giaphed for his fiancee. After the ceremony
Gibson begau to Improve and the doctors
say there ia a chance for hi recovery. He
1 reported to oe wealthy.
Dynamite Rank wrerka llonsea and
Kills Two of the sieeplna
CHICAGO. Nov. 2. A '.dynamite bomb,
the wespon of a dersnged nsoafsin. blew
up the home of Joseph Kordei k in Chicago
Heights today, killing two members of the
family outright and Injuring several others.
The house and that of a neighbor caught
lire and mere destroyed.
The dead: '
JOSEPH KORDECK. arm. and legs blon n
LUCY KOKDFCK. aged 2 years, body
blown to pieces.
The Injured:
Mrs. Lucy Kordeck. flesh blown off right
side. Injured Internally; may die.
Seven children who escaped were in
jured but not aorloualy.
The explosion occurred while the family
was aaleep. The. father and mother, with j
me aaugnrcr, IjUCV, nccupicn a room in in
front, of the cottage. On the other side I
were rooms occupied by ihe rest of the
family. The cottage stood two feet from
the ground, on wooden posts. The bomb
was placed under the room occupied by the
parents and the Impact, of, !he explosion
tore a hole In the floor, blew the bed to
pieces, dismembered Kordock and his
daughter Lury, who was sleeping with her
parents. Tlecea of flesh the sixe of a man's
hand were the largest remnants of the
child's body that couM be found.
The force of the explosion was directly
upward, and tore a piece of flesh from
Mrs. Kordeck'a side, and blew her through
a window. The noise aroused the rest of
the family and they had hardly time to
escape from the flames which soon de
stroyed the cottage. Kordeck's body, torn
to shreds, was found In tbe debris after
the fire was extinguished.
Charles Smith, a former boarder at the
Kordeck house, who waa paying attention
to one of Kordeck'a laughtere, has' been
arrested charged with, the crime. The
Kordeck girl was to hive been married to
another man next wek.
Smith declares he ia Innocent, but neigh
bora say he made thre- ts to them that If
the girl refused to be his wife he would
blow up the famjly wlta dynamite. Smith
was absent from bis room at the time of
the explosion and his room mate claims he
returned greatly excited ahortly after the
explosion. v
Explosion at Sew "traltsvlll Mine
Sends Employes to Long
NEW 8TRA1T8VILLE. O., Nov. 2. Mau
rice O'Brien, miner; Charles Sampson,
stable boss, and- Herbert Coran, book
keeper, were killed by an explosion ot gas
in Lost Run mine, owned by the Buckeye
Coal company, near here this morning.
It Is supposed the gas found Its way from
an adjoining mine which has been aban
doned for several years, probably through
an opening made by the diggings. No one
knows how the men cs me to be in the
mine, but it Is believed they went in to
explore it and that tht gas was Ignited
by the lights they earr; d. .
-The bedlee.-whlca-we. i'oun4 some dis
tance from the' ' entrance,- were badly
burned and mangled.
Rrakeman Dies and Conductor la
Injnred In a Freight
FCHNECTADY, N. Y., Nor. -2. A freight
hrakeman was killed and a freight con
ductor slightly injured In a rear end col
lision between two freight trains five milea
west of this city on the New York Central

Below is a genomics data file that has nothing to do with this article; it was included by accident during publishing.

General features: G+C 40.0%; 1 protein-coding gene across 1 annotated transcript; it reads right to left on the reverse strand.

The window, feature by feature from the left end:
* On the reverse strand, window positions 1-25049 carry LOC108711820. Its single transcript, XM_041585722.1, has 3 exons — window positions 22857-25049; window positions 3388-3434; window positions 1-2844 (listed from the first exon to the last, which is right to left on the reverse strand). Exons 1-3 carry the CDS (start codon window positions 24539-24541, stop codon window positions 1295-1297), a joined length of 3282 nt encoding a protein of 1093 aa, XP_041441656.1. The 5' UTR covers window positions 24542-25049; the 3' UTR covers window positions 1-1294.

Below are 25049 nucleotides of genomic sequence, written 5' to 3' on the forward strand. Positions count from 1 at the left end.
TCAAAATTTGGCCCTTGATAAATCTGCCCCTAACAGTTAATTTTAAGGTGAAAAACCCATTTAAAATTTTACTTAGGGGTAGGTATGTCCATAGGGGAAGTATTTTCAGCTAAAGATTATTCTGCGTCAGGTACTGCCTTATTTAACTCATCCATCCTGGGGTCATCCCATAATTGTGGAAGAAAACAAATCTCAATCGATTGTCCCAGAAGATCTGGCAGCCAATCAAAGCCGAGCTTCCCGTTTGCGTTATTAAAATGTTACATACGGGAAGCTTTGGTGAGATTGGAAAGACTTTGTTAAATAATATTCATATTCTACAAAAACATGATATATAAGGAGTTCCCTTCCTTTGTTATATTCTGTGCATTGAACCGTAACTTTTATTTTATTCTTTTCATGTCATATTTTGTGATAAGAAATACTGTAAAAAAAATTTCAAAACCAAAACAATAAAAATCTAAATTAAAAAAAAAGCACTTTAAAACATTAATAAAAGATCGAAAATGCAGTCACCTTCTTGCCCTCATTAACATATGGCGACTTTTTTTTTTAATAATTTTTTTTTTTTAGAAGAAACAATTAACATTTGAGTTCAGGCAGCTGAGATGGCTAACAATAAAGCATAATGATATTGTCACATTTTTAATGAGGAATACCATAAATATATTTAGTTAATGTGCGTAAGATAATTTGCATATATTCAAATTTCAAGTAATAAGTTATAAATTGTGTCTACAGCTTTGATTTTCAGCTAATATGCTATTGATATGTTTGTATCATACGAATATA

tonight. The first train was running on
schedule time and the cecond on caution
The engineer ot the second lost control
and crashed Into the forward train. He
and the fireman saved their Uvea by
The wreckage covered all four track
and suspended traffic for several hours. .
Injarlea at BlaT Foot Rail Game Mostly
light. Though Two Bad
aoea Remain.
CHICAGO, Nov. 2. Victims of tbe grand
stand crush at Marshall field yesterday
were reported today as recovering. Bruises
and bumps were tbe extent ot the Injuries
tb the greater number.
M. R. Ray, a traveling salesman, whose
home Is at Cairo. III., is in a serious con
dition at the Chicago hospital. It will be
several weeks before he will be able to
leave his bed.
Dr.'C. M. Waugh, who was tsken to the
Chicago hospital, was able to return to hla
home at Toluca, III., today.
Trains Come Together la ort1i
Carolina and Kill and
WILMINGTON. N. C, Nov. 2 The south
bound vestibule train on the Atlantic Coast
Line waa wrecked at Elm City, N. C, last
night by running Into a freight train.
The engineer of the vestibule was killed,
the flieman and three mall clerks were
badly injured and the baggage master was
slightly hurt.
The passengers were shaken up, but none
seriously injured.
Catches Vehicle on Railway Cross
ing and Slays Its
ELGIN, 111., Nov. 2 Frank and Louis
Schuette and Charles and Jamea Woodrlcb
were killed early today at Algonquin, III.,
when the milk express on the Chicago &
Northwestern railway struck their carriage
at a crossing on the main street ot the vil
lage. All lived at Algonquin except James
Woodrlch, whose home wss at Kilbourne
City, Wis.
Daughter of Empress Josephine's
Relative Baccnmbs In Trolley
SAVANNAH. Ga.. Nov. 2. Mrs. Anal
Wilson, aged 8J. died today after being
xtruck by a trolley car. Mrs. Wilson was
born in the Island of Martinique In 181!. '
Her mother, Mr. Petera, was a cousin
of Empress Josephine, first wife of Na
poleon They were educated together in
tb convent at 8u Pierre.
Political Campaign Just Closed Remarkable
in Man Kespoctt.
Fight Has Centered Almost Firtn
slvely I poa Mr. Mickey as the
Head of the Repahllcan
State Ticket.
(From a Staff CVvrespondfnt.i
. LINCOLN, Nov. 2. (Special Telegram.)
Chairman H. C. Llndssy of the republican
state committee gave out the following
statement tonight:
"While tbe campaign has been a quiet
one, tbe work ot completing an organiza
tion in cverv county In the state baa been